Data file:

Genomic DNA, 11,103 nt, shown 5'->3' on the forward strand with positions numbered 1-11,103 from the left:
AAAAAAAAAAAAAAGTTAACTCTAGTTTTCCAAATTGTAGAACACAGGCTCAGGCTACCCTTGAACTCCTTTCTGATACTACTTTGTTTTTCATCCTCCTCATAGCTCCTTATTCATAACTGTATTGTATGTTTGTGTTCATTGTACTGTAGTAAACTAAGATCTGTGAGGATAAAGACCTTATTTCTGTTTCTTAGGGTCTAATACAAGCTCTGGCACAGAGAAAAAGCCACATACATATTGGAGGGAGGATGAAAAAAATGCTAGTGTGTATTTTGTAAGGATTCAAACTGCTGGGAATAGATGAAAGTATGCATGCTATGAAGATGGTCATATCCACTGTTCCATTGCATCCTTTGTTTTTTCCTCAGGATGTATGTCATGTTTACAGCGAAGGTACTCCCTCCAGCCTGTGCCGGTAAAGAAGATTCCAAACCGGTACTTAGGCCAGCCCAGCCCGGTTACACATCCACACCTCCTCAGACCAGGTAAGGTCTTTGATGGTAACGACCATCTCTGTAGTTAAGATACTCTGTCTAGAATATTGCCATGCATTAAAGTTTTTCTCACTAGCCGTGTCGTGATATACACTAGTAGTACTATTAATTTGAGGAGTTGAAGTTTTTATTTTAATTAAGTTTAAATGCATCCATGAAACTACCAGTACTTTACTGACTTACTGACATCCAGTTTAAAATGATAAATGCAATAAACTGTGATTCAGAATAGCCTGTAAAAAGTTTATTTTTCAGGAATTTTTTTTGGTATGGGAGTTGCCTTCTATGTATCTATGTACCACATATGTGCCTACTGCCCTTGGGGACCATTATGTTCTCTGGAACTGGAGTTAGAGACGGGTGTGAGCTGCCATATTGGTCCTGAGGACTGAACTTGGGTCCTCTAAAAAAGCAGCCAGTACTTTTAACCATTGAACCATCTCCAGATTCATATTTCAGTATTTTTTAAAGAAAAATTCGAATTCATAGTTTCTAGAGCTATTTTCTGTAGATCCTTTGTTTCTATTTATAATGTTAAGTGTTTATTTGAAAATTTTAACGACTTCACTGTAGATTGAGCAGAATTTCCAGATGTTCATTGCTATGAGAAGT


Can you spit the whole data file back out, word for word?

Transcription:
Genomic DNA, 11,103 nt, shown 5'->3' on the forward strand with positions numbered 1-11,103 from the left:
AAAAAAAAAAAAAAGTTAACTCTAGTTTTCCAAATTGTAGAACACAGGCTCAGGCTACCCTTGAACTCCTTTCTGATACTACTTTGTTTTTCATCCTCCTCATAGCTCCTTATTCATAACTGTATTGTATGTTTGTGTTCATTGTACTGTAGTAAACTAAGATCTGTGAGGATAAAGACCTTATTTCTGTTTCTTAGGGTCTAATACAAGCTCTGGCACAGAGAAAAAGCCACATACATATTGGAGGGAGGATGAAAAAAATGCTAGTGTGTATTTTGTAAGGATTCAAACTGCTGGGAATAGATGAAAGTATGCATGCTATGAAGATGGTCATATCCACTGTTCCATTGCATCCTTTGTTTTTTCCTCAGGATGTATGTCATGTTTACAGCGAAGGTACTCCCTCCAGCCTGTGCCGGTAAAGAAGATTCCAAACCGGTACTTAGGCCAGCCCAGCCCGGTTACACATCCACACCTCCTCAGACCAGGTAAGGTCTTTGATGGTAACGACCATCTCTGTAGTTAAGATACTCTGTCTAGAATATTGCCATGCATTAAAGTTTTTCTCACTAGCCGTGTCGTGATATACACTAGTAGTACTATTAATTTGAGGAGTTGAAGTTTTTATTTTAATTAAGTTTAAATGCATCCATGAAACTACCAGTACTTTACTGACTTACTGACATCCAGTTTAAAATGATAAATGCAATAAACTGTGATTCAGAATAGCCTGTAAAAAGTTTATTTTTCAGGAATTTTTTTTGGTATGGGAGTTGCCTTCTATGTATCTATGTACCACATATGTGCCTACTGCCCTTGGGGACCATTATGTTCTCTGGAACTGGAGTTAGAGACGGGTGTGAGCTGCCATATTGGTCCTGAGGACTGAACTTGGGTCCTCTAAAAAAGCAGCCAGTACTTTTAACCATTGAACCATCTCCAGATTCATATTTCAGTATTTTTTAAAGAAAAATTCGAATTCATAGTTTCTAGAGCTATTTTCTGTAGATCCTTTGTTTCTATTTATAATGTTAAGTGTTTATTTGAAAATTTTAACGACTTCACTGTAGATTGAGCAGAATTTCCAGATGTTCATTGCTATGAGAAGT